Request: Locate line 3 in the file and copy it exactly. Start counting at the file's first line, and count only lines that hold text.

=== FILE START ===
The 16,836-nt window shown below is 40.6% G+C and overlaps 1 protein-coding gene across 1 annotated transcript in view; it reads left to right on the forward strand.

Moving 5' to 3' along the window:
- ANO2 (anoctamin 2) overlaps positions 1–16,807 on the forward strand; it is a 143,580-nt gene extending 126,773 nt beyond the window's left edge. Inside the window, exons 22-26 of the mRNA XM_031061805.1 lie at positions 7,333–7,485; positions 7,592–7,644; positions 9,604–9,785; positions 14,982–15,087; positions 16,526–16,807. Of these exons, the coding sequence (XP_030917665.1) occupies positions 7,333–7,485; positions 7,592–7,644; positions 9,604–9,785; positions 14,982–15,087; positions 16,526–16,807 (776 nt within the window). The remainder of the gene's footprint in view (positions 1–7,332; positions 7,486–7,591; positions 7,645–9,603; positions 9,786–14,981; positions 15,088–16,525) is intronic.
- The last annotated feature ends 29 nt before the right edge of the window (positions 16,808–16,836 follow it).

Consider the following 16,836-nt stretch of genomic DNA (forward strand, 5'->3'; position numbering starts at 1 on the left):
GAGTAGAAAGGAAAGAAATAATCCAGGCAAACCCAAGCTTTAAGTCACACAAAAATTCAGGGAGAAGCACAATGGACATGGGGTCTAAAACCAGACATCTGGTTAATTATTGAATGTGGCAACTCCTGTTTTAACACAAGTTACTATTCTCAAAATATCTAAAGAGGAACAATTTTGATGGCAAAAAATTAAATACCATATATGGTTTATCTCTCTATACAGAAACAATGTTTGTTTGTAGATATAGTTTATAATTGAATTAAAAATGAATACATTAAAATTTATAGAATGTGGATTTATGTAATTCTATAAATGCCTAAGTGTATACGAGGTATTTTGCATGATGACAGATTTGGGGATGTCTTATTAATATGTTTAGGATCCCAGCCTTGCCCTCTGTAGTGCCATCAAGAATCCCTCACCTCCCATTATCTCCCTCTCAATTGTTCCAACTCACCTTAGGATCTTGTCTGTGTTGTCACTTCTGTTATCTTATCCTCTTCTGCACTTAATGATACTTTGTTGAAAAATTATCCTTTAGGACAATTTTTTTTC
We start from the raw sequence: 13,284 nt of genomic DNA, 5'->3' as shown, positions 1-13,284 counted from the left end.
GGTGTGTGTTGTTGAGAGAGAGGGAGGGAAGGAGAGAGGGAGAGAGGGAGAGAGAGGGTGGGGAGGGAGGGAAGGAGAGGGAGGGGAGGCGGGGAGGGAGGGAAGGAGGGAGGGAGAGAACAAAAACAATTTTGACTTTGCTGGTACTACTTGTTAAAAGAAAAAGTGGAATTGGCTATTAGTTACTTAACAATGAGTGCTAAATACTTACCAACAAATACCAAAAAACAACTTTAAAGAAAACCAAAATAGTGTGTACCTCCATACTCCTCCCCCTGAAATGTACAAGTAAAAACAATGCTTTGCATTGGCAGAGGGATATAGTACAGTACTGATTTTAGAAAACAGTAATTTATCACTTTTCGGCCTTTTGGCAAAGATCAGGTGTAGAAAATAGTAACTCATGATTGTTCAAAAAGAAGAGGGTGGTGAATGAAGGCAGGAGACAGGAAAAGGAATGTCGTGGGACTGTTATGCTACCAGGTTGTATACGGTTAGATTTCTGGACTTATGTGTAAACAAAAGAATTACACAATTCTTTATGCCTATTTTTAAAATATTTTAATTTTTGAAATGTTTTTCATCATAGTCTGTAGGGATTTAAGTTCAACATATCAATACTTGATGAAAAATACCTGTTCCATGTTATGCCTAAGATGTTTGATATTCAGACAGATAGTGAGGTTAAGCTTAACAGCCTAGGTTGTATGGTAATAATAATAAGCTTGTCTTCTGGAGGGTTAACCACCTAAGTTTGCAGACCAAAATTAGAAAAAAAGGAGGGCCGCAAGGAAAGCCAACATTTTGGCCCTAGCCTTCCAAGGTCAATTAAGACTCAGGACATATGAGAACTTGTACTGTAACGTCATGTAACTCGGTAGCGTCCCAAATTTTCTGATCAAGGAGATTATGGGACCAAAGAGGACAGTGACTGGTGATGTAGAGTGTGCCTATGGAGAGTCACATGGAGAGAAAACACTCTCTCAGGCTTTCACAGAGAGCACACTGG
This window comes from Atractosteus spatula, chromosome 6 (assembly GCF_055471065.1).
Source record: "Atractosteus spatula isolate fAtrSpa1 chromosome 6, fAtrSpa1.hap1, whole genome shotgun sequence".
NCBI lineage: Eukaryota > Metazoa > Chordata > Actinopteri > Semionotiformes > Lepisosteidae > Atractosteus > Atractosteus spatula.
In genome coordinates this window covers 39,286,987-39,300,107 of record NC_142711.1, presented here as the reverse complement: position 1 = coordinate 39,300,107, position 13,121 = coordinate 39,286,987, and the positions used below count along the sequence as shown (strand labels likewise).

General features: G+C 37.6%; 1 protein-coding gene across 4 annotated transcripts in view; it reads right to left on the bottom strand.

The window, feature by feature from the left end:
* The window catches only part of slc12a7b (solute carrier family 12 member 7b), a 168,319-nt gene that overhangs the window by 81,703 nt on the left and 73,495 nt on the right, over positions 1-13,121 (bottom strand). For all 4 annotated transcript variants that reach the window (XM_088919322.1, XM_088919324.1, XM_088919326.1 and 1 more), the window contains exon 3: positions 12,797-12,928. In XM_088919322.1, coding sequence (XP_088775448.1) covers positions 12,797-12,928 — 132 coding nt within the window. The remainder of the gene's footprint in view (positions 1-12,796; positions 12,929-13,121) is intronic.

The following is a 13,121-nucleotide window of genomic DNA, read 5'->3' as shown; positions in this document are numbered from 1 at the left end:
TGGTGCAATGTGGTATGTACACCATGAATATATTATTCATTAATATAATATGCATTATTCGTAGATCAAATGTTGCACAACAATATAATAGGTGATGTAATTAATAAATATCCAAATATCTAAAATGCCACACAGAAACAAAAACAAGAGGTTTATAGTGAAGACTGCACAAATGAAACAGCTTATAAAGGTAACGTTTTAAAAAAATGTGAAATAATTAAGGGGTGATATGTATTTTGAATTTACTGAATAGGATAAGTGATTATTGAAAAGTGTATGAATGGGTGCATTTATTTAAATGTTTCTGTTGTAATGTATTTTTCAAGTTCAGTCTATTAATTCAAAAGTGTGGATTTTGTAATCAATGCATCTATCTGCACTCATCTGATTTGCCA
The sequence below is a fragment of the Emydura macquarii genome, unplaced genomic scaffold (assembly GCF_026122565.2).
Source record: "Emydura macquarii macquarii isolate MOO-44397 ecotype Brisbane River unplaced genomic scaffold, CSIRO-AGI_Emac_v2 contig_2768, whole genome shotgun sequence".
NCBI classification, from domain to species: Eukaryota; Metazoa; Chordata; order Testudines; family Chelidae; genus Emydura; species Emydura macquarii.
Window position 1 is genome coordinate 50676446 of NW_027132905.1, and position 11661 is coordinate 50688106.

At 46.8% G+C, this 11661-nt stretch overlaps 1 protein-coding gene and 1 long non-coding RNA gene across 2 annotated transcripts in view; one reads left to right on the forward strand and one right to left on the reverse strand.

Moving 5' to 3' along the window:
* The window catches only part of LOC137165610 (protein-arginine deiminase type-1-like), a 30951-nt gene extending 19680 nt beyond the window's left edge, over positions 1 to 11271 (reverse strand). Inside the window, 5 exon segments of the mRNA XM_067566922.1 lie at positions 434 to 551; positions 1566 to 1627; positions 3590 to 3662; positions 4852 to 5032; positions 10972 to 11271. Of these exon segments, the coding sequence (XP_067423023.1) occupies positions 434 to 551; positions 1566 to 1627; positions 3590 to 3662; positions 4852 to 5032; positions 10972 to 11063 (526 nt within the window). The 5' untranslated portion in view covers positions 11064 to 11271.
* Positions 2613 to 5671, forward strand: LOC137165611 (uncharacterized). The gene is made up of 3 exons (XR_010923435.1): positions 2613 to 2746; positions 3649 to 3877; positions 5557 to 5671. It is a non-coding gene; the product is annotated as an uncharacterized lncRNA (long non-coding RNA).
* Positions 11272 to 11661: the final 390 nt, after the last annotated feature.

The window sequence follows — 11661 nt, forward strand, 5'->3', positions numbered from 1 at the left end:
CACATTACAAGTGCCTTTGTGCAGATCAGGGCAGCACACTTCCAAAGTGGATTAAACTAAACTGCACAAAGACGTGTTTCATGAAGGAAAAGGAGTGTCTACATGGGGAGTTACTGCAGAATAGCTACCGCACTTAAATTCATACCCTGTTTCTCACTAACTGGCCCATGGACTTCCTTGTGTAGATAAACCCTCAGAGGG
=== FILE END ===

- ANO2 (anoctamin 2) overlaps positions 1–16,807 on the forward strand; it is a 143,580-nt gene extending 126,773 nt beyond the window's left edge. Inside the window, exons 22-26 of the mRNA XM_031061805.1 lie at positions 7,333–7,485; positions 7,592–7,644; positions 9,604–9,785; positions 14,982–15,087; positions 16,526–16,807. Of these exons, the coding sequence (XP_030917665.1) occupies positions 7,333–7,485; positions 7,592–7,644; positions 9,604–9,785; positions 14,982–15,087; positions 16,526–16,807 (776 nt within the window). The remainder of the gene's footprint in view (positions 1–7,332; positions 7,486–7,591; positions 7,645–9,603; positions 9,786–14,981; positions 15,088–16,525) is intronic.